Found in 16 Collections and/or Records:
This collection includes three issues of a prisoner of war camp journal titled "La Dernière Heure," created in April, May, and July of 1943 by French internees at the Baltic port of Wismar.
The Johns Hopkins University Graduate Representative Organization (GRO) was founded in 1978 to advocate for, and represent, the needs of graduate students at Johns Hopkins University - Homewood Division. This collection consists of volumes of the student guidebook published by the GRO, which was given to students annually as a supplement to the official university-provided orientation. The volumes in this collection date from the 1980s.
Hopkins Spectator (renamed Homewood Spectator in May 1992) was a Johns Hopkins University student publication funded by the Johns Hopkins College Republicans. This collection consists of issues from 1988-1995.
The Johns Hopkins University Billie Holiday collection is an artificially assembled collection with manuscript material chosen by the curators of Special Collections, dating from approximately 1949 to 1993. The collection features eight items related to the life, career, and death of jazz singer Billie Holiday, 1915-1959. Holiday, or "Lady Day," was known for her disctinct vocal delivery and had a profound influence on jazz and blues music.
Josephine Jacobsen was a poet, short story writer, and literary critic. She was educated by private tutors at Roland Park Country School and graduated in 1926. Jacobsen's papers include drafts of her works, correspondence, photographs, and other materials. They range from the 1920s to 1982.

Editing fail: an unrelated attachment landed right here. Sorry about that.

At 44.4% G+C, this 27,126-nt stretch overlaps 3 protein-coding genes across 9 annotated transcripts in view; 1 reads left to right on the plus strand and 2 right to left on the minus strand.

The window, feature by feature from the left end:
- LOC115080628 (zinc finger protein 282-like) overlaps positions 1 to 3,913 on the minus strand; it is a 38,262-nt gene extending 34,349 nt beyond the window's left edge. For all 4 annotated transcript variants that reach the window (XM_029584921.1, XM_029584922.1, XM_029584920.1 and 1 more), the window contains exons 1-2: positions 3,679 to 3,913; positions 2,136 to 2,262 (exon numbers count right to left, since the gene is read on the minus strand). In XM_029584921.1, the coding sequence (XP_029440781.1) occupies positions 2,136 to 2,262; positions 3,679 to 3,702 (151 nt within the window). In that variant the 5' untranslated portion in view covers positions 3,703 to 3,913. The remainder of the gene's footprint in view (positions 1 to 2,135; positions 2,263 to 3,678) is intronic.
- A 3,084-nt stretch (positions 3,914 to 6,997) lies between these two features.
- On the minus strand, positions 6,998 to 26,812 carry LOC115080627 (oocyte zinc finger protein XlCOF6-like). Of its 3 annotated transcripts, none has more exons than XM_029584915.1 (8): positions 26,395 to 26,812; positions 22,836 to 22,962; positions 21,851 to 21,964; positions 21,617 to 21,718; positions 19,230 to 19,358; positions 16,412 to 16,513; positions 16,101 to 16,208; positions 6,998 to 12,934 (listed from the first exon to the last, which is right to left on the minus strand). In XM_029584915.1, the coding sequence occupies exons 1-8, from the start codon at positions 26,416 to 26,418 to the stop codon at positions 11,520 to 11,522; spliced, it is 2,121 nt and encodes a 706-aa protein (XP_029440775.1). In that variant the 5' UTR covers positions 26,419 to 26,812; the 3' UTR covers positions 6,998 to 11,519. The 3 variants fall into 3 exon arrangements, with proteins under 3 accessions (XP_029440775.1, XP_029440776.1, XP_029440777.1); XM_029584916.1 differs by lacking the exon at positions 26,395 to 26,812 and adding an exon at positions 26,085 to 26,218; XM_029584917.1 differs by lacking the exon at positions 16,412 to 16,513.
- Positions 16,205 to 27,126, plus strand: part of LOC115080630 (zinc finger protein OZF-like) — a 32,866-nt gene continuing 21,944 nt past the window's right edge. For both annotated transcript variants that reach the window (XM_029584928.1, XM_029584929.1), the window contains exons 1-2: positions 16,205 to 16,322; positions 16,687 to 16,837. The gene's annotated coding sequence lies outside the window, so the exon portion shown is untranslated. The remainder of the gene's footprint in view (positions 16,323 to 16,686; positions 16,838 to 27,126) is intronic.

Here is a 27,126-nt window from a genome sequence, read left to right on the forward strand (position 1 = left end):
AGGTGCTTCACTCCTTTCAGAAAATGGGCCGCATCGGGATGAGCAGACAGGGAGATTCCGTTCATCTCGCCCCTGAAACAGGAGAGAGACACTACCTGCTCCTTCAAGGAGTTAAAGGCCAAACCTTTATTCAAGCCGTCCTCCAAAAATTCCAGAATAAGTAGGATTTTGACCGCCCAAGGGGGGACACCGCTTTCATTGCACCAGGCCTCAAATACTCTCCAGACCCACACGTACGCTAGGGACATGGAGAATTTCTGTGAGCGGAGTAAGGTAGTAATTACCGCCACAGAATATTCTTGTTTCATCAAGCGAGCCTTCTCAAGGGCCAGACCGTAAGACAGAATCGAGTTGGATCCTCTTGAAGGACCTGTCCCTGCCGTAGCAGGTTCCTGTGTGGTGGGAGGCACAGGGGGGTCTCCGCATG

A zine is most commonly a small circulation self-published work of original or appropriated texts and images usually reproduced via photocopier. This collection of zines was assembled by curators within Special Collections and were printed between 2007 to 2013.
Kent D. Currie was an expert of printing and typography who lived in Baltimore, Maryland. The bulk of the collection is formed by Currie's collection of type samples. It includes brochures from Europe, in particular Holland and United States, with a significant attention to Baltimorean type designers. Noteworthy is also Currie's correspondence. The papers span the 1920s to 1950s.
The Maya Society of Johns Hopkins University was responsible for publishing the Maya Society Quarterly. This periodical aimed to "stimulate research into the languages, history and culture of the Maya." This collection contains three issues of the Maya Society Quarterly, dated December 1931, March 1932, and June 1932.